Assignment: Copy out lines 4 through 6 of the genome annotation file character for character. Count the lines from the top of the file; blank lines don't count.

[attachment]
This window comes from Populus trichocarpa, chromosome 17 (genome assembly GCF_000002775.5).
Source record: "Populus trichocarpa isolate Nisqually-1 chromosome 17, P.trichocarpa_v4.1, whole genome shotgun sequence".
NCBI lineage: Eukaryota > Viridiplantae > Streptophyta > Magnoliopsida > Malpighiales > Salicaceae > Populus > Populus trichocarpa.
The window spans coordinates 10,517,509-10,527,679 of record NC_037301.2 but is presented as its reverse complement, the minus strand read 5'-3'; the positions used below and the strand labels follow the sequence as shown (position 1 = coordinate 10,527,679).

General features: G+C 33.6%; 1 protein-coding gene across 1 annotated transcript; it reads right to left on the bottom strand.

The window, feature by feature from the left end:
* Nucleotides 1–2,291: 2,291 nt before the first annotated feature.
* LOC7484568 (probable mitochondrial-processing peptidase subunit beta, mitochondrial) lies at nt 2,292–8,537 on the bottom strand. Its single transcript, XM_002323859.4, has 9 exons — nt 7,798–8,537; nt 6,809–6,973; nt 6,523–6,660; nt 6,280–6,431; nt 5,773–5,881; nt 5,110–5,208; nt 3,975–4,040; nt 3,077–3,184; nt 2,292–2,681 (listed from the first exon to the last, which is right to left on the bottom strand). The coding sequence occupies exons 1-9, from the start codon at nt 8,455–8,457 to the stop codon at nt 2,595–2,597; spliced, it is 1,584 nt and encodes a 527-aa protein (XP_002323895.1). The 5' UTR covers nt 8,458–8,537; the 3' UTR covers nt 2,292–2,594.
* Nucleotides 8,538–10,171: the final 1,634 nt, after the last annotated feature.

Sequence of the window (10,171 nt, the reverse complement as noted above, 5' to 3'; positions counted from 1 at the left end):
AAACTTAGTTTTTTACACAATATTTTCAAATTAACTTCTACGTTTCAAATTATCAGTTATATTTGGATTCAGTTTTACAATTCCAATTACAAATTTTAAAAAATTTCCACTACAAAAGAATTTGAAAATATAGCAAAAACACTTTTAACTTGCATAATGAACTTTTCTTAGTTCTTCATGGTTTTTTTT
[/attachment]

The window spans coordinates 10,517,509-10,527,679 of record NC_037301.2 but is presented as its reverse complement, the minus strand read 5'-3'; the positions used below and the strand labels follow the sequence as shown (position 1 = coordinate 10,527,679).

General features: G+C 33.6%; 1 protein-coding gene across 1 annotated transcript; it reads right to left on the bottom strand.

The window, feature by feature from the left end: